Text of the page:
I think I got it now. I'll clean up the code now, do multi-threading tests now and then prepare a patch for review.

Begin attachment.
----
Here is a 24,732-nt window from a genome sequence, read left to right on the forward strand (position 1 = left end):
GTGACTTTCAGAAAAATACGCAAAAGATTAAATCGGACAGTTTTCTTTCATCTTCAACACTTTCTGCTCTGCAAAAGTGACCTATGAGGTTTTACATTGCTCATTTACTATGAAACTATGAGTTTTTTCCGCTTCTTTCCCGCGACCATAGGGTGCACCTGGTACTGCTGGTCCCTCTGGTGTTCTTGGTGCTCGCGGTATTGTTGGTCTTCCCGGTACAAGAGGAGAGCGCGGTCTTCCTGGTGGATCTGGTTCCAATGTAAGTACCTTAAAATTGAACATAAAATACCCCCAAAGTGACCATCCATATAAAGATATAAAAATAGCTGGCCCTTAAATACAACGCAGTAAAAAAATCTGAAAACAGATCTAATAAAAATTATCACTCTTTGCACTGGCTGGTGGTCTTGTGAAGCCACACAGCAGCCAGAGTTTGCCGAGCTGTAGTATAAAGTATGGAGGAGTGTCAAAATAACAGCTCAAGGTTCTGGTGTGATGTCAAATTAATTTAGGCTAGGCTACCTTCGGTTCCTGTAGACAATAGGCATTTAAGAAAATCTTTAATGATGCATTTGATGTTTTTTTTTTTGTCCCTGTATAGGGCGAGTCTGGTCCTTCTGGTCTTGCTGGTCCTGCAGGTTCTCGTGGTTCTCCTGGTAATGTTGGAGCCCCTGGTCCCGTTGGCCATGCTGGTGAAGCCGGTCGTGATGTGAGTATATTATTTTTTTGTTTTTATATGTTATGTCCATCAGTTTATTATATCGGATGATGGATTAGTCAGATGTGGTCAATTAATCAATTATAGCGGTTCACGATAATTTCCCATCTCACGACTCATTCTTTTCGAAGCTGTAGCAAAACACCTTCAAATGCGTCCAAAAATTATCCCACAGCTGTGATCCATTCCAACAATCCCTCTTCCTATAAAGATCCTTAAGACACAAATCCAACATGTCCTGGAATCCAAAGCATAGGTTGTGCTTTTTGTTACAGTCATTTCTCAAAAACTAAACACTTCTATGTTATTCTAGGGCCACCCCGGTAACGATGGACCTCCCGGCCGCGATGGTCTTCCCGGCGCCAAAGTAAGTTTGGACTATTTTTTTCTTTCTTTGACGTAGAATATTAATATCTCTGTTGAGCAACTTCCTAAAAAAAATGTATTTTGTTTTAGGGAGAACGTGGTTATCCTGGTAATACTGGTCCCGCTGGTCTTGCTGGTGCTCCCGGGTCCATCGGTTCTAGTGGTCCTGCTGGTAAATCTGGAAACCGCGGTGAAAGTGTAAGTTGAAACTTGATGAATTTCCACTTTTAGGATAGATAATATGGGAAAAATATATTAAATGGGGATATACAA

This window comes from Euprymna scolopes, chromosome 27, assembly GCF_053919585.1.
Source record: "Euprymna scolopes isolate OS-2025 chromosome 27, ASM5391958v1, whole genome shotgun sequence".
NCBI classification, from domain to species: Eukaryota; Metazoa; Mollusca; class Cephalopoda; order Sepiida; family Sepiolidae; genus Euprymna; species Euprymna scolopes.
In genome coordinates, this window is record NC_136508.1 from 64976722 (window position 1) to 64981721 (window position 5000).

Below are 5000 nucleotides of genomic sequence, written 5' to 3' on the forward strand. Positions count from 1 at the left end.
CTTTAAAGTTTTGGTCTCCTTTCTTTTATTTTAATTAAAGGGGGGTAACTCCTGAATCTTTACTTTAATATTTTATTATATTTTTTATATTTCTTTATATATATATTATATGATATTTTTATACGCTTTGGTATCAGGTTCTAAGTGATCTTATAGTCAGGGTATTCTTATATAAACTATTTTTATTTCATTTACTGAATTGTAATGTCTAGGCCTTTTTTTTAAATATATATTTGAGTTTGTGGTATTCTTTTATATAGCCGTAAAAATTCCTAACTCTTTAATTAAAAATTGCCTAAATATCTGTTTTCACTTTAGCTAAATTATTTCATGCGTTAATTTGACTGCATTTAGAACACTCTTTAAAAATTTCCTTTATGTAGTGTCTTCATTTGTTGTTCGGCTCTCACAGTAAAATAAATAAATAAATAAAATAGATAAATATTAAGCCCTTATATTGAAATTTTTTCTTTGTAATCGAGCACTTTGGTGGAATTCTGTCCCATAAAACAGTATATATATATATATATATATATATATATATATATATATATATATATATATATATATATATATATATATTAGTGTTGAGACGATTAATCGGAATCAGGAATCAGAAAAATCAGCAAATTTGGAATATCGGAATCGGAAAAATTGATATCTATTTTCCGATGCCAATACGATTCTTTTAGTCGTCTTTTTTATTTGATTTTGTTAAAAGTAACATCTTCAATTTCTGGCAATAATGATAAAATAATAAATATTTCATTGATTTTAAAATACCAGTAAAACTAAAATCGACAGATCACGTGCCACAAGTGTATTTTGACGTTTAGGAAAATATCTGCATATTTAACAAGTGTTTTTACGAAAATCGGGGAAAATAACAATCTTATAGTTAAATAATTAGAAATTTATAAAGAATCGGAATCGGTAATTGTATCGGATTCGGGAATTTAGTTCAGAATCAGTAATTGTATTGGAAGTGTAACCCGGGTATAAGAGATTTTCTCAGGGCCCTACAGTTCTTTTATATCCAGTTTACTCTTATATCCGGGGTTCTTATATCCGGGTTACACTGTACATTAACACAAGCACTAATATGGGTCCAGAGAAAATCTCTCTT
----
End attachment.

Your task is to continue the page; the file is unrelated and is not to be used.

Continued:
Just a question in the meantime: What's the purpose of the hash(Object) function in PropertyCache? It seems to just hash a hash code. At any rate, when I made sure that I always worked with the hashed hash code, the whole thing suddenly started working. BTW, I've upped the minimal bucket count to be equals to the segment count so a lock on a segment is always the equivalent of a lock of the set of buckets assigned to the segment. That allows more efficient cleaning code. On 22.08.2008 10:34:44 Jeremias Maerki wrote: > Thanks for looking into it, Andreas! > > On 22.08.2008 00:15:00 Andreas Delmelle wrote: > <snip/> > > So, I was wondering about the role of the reference queue. Calling > > poll() returns the first reference /if/ one is available, so it seems > > likely that cleanSegment() does get called frequently enough, but > > there's always the possibility that it returns without a reference > > being available, yet. Or, as it happens, after throwing away only > > roughly half of the references. > > Maybe it's only those that are also effectively enqueued at the time > > the cleanup is triggered (didn't try adding this to the stats yet). > > Javadoc says about WeakReference that the queueing may happen at some > point after the reference is cleared. But a delay alone doesn't explain > that so many instances weren't cleared. > > I got the impression that the cleaning wasn't done for some cache > segments at all because the threshold never got reached. Just a feeling. > > > In the meantime, I've made some changes, bypassing the > > ReferenceQueue, and simply cleaning all buckets that map to the > > segment in question, and now the behavior already seems more like > > what I had in mind. > > The first runs, each segment corresponds to one bucket, and the > > output now shows the number dropping to 0% for the related bucket. > > Segments: always 32 > Buckets: initially 8, rehash doubles the number of buckets each time > > That doesn't match what you're saying. Initially, 4 segments would share > entries in 1 bucket. After a few rehashes, each segment would have its > entries in a set of buckets. I think that's why in your patch the > segment.count goes down into the negative (i.e. it's wrong). > > Plus, the removal of the reference queue polling just queues up > references which are never cleared. I've fixed that locally. > > I'm going to try to fix the first problem above but I think that might > not be possible without a performance penalty. Let's hope it's negligable. > > > See the attached patch. Still needs some cleanup, and haven't done > > any long-running tests, nor checked the cache for other types. I > > copied some, but not all of the added debug-code. > > > > There are still a few things that bug me about StringProperty's > > cache, since for example, it is used in a lot of cases where not the > > property but its String value is attached to the FOs (reducing the > > benefits of caching somewhat, and probably explaining the large > > number of stale entries here...) > > Stale entries, yes, but at least the String instances are reused because > they come from the canonicalized StringProperty. And we're using > WeakReferences which get claimed very early. I don't think there's much > we can/need to do about that. > > > > > Hope this helps some. > > Yes, it has shown me an aspect that I have missed. > > > Jeremias Maerki > Jeremias Maerki